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  • “Stored procedures don’t need source control…”

    Hearing this is one of those things that really bugs me. And it’s not actually about stored procedures, it’s about the mindset that sits there. I hear this sentiment in environments where there are multiple developers. Where they’re using source control for all their application code. Because, you know, they want to make sure they have a history ...
    Posted to Rob Farley (Weblog) by rob_farley on May 8, 2017
  • The Guru (T-SQL Tuesday #089)

    I became a consultant a bit earlier in my career than was probably wise. The going was rough at first, with periods of feast and periods of famine. Although I had several clients, I didn’t understand how to sell services or schedule my workload, and so I’d wind up either doing huge amounts of work for a few weeks, or absolutely nothing some other ...
    Posted to Adam Machanic (Weblog) by Adam Machanic on March 14, 2017
  • Solving the Net Changes Problem with Temporal Tables (T-SQL Tuesday #087)

    SQL Server 2008 was perhaps not the meatiest of SQL Server releases, but it did have one especially promising feature: Data change detection. Or maybe two features, depending on how you look at things. I’m talking, of course, about the almost confusingly similarly named Change Data Capture and Change Tracking. Change Data Capture was the big ...
    Posted to Adam Machanic (Weblog) by Adam Machanic on February 14, 2017
  • T-SQL Tuesday #86 My all-time favorite personal SQL Server Enhancement Request: Automatically maintained columns

    I have heard the name T-SQL Tuesday for (like,) ever; but I have always been so into my own bundle of insanity that never took the time to figure out what it is. This changes today because I read a blog on Adam Machanic's (@adammachanic) blog that outlined the rules (here) and I have been keen to get back to blogging regularly. When I saw what ...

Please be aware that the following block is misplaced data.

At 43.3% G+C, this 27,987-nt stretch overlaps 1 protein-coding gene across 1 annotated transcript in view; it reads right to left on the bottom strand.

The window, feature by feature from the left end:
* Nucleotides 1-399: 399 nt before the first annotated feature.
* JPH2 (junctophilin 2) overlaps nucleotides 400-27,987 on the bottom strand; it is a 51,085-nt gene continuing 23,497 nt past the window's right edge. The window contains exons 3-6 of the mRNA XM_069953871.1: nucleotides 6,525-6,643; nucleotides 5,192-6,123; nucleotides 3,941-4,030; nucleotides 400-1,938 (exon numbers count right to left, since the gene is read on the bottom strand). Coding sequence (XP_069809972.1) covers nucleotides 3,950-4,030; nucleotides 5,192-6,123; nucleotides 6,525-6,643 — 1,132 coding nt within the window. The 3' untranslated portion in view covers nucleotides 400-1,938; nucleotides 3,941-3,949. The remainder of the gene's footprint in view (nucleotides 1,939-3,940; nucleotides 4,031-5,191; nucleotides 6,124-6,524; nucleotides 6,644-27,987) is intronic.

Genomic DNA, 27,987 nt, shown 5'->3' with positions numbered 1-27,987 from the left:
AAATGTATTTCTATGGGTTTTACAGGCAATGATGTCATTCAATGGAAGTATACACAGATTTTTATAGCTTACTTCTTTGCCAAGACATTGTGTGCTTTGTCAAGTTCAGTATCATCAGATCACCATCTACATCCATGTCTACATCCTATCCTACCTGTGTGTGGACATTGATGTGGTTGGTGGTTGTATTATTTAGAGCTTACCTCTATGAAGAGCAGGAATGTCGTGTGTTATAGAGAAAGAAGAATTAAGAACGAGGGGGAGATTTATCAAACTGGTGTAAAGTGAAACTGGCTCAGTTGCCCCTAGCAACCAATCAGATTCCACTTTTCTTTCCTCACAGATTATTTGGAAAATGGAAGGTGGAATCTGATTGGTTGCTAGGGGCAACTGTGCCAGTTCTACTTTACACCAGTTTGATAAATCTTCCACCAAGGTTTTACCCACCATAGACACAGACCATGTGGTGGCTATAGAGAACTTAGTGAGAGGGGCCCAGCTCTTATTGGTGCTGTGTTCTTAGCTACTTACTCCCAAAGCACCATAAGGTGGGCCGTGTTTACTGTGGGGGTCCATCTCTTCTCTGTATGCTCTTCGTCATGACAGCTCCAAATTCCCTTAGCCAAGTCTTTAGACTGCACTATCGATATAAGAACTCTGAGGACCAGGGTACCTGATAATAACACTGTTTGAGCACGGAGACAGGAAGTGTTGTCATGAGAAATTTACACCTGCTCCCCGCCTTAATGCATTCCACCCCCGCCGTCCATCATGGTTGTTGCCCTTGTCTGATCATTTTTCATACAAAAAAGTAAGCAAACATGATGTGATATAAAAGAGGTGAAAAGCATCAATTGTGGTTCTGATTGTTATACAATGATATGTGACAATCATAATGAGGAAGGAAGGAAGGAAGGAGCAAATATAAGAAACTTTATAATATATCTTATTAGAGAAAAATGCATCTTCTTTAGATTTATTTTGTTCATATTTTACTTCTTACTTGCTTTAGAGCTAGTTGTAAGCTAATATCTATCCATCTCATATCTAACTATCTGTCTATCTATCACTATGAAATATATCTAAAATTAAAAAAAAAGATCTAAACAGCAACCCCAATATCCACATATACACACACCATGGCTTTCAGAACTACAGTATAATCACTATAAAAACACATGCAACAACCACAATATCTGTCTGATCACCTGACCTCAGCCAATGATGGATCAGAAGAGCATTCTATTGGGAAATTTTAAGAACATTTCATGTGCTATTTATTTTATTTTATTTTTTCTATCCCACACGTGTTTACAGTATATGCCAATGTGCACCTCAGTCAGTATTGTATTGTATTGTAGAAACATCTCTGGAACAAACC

Posted to Louis Davidson (Weblog) by drsql on January 10, 2017
  • The SQL Genie (T-SQL Tuesday #086)

    At some point a long time ago, when I was first getting serious about SQL Server, I became aware of an open secret. You see, there was this special Microsoft alias called “sqlwish.” Those in the know could send an e-mail and pass along suggestions for improving the product. And they wouldn’t just vanish into thin air; some actual member of the ...
    Posted to Adam Machanic (Weblog) by Adam Machanic on January 10, 2017
  • This month’s T-SQL Tuesday post

    …is not here. It’s over at https://sqlperformance.com/2017/01/sql-performance/estimated-number-of-rows-to-be-read I write about the new EstimatedRowsRead property, and in particular, about how Microsoft responded so well to the Connect Item I created, requesting the feature. @rob_farley
    Posted to Rob Farley (Weblog) by rob_farley on January 9, 2017
  • T-SQL Tuesday Rules of Engagement

    Just over seven years ago (wow, does time fly!) I launched T-SQL Tuesday. The core idea is simple: Each month, one blogger acts as “host.” He or she is responsible for choosing an interesting topic in or related to the SQL Server realm. Then a bunch of other bloggers all write articles on that topic. Finally, the hosting blogger puts together a ...
    Posted to Adam Machanic (Weblog) by Adam Machanic on January 3, 2017
  • Passwords – a secret you have no right to share

    I feel like this topic just keeps going around and around. Every time I’m in a room where someone needs to log into a computer that’s not theirs, there seems to be a thing of “Oh, I know their password…”, which makes me cringe. I’ve written about this before, and even for a previous T-SQL Tuesday, about two years ago, but there’s something that I ...
    Posted to Rob Farley (Weblog) by rob_farley on October 11, 2016
  • Finally, SSMS will talk to Azure SQL DW

    Don’t get me started on how I keep seeing people jump into Azure SQL DW without thinking about the parallel paradigm. SQL DW is to PDW, the way that Azure SQL DB is to SQL Server. If you were happy using SQL Server for your data warehouse, then SQL DB may be just fine. Certainly you should get your head around the MPP (Massively Parallel ...
    Posted to Rob Farley (Weblog) by rob_farley on July 12, 2016
  • Exploring custom visuals in Power BI

    One of my favourite things about Power BI is its extensibility. For ages I would hear about how good some other self-service reporting platforms were, and how things in the Microsoft space were lacking. Power View, in particular, was frustratingly limited in what you could do with it, and I felt somewhat disappointed. It was good as a data ...
    Posted to Rob Farley (Weblog) by rob_farley on May 10, 2016
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